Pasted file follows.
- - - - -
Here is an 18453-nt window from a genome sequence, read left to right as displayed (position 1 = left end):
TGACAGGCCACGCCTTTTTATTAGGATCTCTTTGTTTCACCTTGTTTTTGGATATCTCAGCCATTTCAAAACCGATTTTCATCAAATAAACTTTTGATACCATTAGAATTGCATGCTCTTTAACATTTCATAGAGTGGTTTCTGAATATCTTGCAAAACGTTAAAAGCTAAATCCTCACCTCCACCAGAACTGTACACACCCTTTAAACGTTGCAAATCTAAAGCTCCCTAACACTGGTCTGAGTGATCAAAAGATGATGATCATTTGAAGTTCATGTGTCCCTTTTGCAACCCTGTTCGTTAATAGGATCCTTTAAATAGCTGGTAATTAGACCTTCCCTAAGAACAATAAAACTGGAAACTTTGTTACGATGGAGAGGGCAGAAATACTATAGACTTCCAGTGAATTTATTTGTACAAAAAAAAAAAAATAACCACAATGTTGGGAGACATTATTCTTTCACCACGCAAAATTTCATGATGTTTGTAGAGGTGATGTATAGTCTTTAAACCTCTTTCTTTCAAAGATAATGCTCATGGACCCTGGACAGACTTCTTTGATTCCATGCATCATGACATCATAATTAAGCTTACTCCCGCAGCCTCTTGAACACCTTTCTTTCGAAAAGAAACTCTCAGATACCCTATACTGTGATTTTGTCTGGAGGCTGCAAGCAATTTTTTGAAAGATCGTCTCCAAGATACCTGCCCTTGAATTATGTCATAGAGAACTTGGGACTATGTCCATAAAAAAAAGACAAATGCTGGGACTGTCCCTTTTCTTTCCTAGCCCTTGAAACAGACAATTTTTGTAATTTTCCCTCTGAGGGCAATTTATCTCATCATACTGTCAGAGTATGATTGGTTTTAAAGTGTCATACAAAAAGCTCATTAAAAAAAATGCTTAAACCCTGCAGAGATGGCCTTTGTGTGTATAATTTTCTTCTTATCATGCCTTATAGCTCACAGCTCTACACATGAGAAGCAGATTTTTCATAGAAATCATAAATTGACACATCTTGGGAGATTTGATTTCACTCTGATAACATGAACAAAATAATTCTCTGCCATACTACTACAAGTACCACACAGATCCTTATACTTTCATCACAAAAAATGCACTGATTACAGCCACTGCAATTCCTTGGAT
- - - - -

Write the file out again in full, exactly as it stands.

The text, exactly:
Here is an 18453-nt window from a genome sequence, read left to right as displayed (position 1 = left end):
TGACAGGCCACGCCTTTTTATTAGGATCTCTTTGTTTCACCTTGTTTTTGGATATCTCAGCCATTTCAAAACCGATTTTCATCAAATAAACTTTTGATACCATTAGAATTGCATGCTCTTTAACATTTCATAGAGTGGTTTCTGAATATCTTGCAAAACGTTAAAAGCTAAATCCTCACCTCCACCAGAACTGTACACACCCTTTAAACGTTGCAAATCTAAAGCTCCCTAACACTGGTCTGAGTGATCAAAAGATGATGATCATTTGAAGTTCATGTGTCCCTTTTGCAACCCTGTTCGTTAATAGGATCCTTTAAATAGCTGGTAATTAGACCTTCCCTAAGAACAATAAAACTGGAAACTTTGTTACGATGGAGAGGGCAGAAATACTATAGACTTCCAGTGAATTTATTTGTACAAAAAAAAAAAAATAACCACAATGTTGGGAGACATTATTCTTTCACCACGCAAAATTTCATGATGTTTGTAGAGGTGATGTATAGTCTTTAAACCTCTTTCTTTCAAAGATAATGCTCATGGACCCTGGACAGACTTCTTTGATTCCATGCATCATGACATCATAATTAAGCTTACTCCCGCAGCCTCTTGAACACCTTTCTTTCGAAAAGAAACTCTCAGATACCCTATACTGTGATTTTGTCTGGAGGCTGCAAGCAATTTTTTGAAAGATCGTCTCCAAGATACCTGCCCTTGAATTATGTCATAGAGAACTTGGGACTATGTCCATAAAAAAAAGACAAATGCTGGGACTGTCCCTTTTCTTTCCTAGCCCTTGAAACAGACAATTTTTGTAATTTTCCCTCTGAGGGCAATTTATCTCATCATACTGTCAGAGTATGATTGGTTTTAAAGTGTCATACAAAAAGCTCATTAAAAAAAATGCTTAAACCCTGCAGAGATGGCCTTTGTGTGTATAATTTTCTTCTTATCATGCCTTATAGCTCACAGCTCTACACATGAGAAGCAGATTTTTCATAGAAATCATAAATTGACACATCTTGGGAGATTTGATTTCACTCTGATAACATGAACAAAATAATTCTCTGCCATACTACTACAAGTACCACACAGATCCTTATACTTTCATCACAAAAAATGCACTGATTACAGCCACTGCAATTCCTTGGAT